The Trump Administration’s Suing Gilead Over PrEP

Single pills (brand name Truvada) containing two antiretroviral drugs, emtricitabine and tenofovir disoproxyl fumarate. Truvada is used for pre-exposure prophylaxis, or PrEP, a strategy in which healthy people routinely take antiretrovirals to reduce the risk of becoming infected with HIV. / Image via NIAID (CC)

The United States Government is suing Truvada and Descovy manufacturer Gilead over PrEP patents. The Trump administration announced this legal step last Wednesday night.

“Today, the United States, on behalf of [the Department of Health and Human Services,] filed a complaint in federal district court against Gilead seeking damages for Gilead’s infringement of HHS patents related to pre-exposure prophylaxis (or PrEP) for HIV prevention,” HHS Secretary Alex M. Azar II tweeted while sharing the official department press release. “Gilead must respect the U.S. patent system, the groundbreaking work by [Center of Disease Control] researchers, and the substantial taxpayer contributions to the development of [Truvada and Descovy.] The complaint filed today seeks to ensure that they do.”


The HHS says that Gilead has “willfully and deliberatively induced infringement of the HHS patents.”

The department said as a result, “Gilead has profited from research funded by hundreds of millions of taxpayer dollars and reaped billions from PrEP” through the sale of Truvada and a newer Gilead drug, Descovy. Despite efforts by the government to reach an agreement, the department said, “Gilead has repeatedly refused to obtain licenses for the use of the HHS patents.”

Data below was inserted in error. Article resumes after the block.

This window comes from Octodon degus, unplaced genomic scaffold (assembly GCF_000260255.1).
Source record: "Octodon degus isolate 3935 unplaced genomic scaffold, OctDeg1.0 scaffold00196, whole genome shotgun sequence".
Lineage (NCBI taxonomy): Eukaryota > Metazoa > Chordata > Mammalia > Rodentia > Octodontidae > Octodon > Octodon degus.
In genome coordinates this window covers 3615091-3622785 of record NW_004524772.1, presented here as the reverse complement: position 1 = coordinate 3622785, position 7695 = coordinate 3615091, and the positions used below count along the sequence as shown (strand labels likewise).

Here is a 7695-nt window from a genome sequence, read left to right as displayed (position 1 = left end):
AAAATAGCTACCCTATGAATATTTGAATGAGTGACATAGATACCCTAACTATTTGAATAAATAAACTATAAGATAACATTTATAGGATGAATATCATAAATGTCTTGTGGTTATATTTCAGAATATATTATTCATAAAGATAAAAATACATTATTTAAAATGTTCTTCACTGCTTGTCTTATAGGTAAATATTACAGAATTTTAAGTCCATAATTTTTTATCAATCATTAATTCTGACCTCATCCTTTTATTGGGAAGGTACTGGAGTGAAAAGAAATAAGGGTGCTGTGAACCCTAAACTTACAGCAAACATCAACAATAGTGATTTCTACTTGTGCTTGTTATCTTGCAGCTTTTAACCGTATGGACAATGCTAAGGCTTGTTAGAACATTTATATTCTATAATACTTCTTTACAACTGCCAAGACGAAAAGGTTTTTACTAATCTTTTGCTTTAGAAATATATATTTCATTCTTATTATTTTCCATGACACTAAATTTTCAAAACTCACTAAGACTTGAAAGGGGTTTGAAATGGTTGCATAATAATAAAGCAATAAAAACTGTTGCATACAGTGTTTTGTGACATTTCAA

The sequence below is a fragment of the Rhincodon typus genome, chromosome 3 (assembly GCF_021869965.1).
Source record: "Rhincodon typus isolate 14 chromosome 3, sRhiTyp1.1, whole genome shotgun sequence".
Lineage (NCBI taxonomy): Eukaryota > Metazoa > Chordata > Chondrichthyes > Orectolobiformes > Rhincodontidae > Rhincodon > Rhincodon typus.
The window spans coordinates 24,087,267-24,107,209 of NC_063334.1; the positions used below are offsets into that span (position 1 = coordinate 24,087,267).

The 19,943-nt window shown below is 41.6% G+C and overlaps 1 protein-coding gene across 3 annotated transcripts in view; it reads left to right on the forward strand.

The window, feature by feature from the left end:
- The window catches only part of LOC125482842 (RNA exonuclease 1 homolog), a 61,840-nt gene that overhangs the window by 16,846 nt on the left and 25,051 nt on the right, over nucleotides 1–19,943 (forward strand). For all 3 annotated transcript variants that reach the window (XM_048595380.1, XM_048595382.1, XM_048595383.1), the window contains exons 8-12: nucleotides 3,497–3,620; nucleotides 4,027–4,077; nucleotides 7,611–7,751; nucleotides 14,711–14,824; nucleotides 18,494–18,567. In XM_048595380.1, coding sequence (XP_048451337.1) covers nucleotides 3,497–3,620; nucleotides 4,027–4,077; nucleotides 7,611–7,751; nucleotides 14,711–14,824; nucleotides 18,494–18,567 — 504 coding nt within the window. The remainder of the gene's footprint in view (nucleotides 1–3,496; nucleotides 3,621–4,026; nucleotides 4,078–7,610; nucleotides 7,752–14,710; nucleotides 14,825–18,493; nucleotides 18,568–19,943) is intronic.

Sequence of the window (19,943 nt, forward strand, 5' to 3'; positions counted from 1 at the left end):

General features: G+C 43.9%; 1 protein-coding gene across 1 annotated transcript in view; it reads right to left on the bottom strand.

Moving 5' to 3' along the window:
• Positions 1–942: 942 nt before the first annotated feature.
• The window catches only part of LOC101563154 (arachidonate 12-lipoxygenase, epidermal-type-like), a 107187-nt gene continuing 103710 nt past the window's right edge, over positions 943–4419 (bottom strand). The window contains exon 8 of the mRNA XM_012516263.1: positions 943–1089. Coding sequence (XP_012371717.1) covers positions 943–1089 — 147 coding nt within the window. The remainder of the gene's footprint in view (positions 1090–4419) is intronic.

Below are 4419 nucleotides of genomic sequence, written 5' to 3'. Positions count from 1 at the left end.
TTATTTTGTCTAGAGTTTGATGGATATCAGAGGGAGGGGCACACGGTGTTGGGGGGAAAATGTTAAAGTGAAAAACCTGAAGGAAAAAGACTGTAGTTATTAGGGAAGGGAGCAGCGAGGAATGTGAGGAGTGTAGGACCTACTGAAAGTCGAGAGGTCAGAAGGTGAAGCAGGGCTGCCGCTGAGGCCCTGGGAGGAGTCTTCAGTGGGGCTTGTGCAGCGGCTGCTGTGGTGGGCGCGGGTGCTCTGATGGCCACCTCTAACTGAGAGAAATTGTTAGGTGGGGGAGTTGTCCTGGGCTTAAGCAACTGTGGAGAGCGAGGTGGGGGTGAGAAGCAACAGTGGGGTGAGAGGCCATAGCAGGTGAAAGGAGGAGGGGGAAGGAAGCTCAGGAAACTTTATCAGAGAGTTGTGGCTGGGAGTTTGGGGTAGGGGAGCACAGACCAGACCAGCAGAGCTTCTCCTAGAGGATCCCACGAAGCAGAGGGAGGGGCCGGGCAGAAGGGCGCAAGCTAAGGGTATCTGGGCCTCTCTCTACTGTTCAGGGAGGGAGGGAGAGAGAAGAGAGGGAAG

This scenario is a follow-up to several months of discussions around how Gilead has marked up prices for Truvada in the US. In the U.S., Gilead currently charges roughly $2,000 per month for Truvada, which is used for pre-exposure prophylaxis or PrEP. This price is alarming considering the stark contrast to prices abroad. In other countries, the prices can go as little as $210 a month, and that’s before health/medical insurance kicks in. Due to this suspicious pricing, Gilead has garnered ridicule from government officials and LGBTQ, AIDs, and health advocates alike.


The Committee on Oversight and Reform, made up of Chairman Elijah Cummings, Alexandria Oscasio-Cortez, Ayanna S. Pressley, and Ro Khanna, released a letter to Gilead CEO Daniel O’Day in June. The Oversight Committee requested documents and emails between the CDC and Gilead to see if there were some shady business and backdoor dealings causing the CDC to not question this expensive cost to Truvada.

So now, it seems the executive branch is joining the legislative branch in this fight against the expense of Truvada. And given the fact that the government and taxpayers paid to support the creation of PrEP, it’s only right that we don’t get swindled by Gilead in order to use it.

“PrEP is not Gilead’s invention, it’s the American taxpayer’s invention and because [the CDC] invented it and owns four patents protecting that invention, Gilead needs to in some way pay back the American taxpayers,” PrEP4All co-founder James Krellenstein told Out. “That can be in monetary royalties — the Financial Times estimates that Gilead owes at least a billion dollars back to the American taxpayer — but it can also be other things. Like commitments to increase access and make sure PrEP is universally available.” 

“For nearly a decade, Gilead’s price gouging on PrEP has prevented hundreds of thousands of Americans from accessing this technology, despite it being a taxpayer funded invention,” the PrEP4All Collaboration then said in an official statmeent. “If HHS is truly invested in ending the HIV epidemic, it will use these patents as leverage to ensure that everyone who needs PrEP can get it.”

Source: The Washington Post, The New York Times

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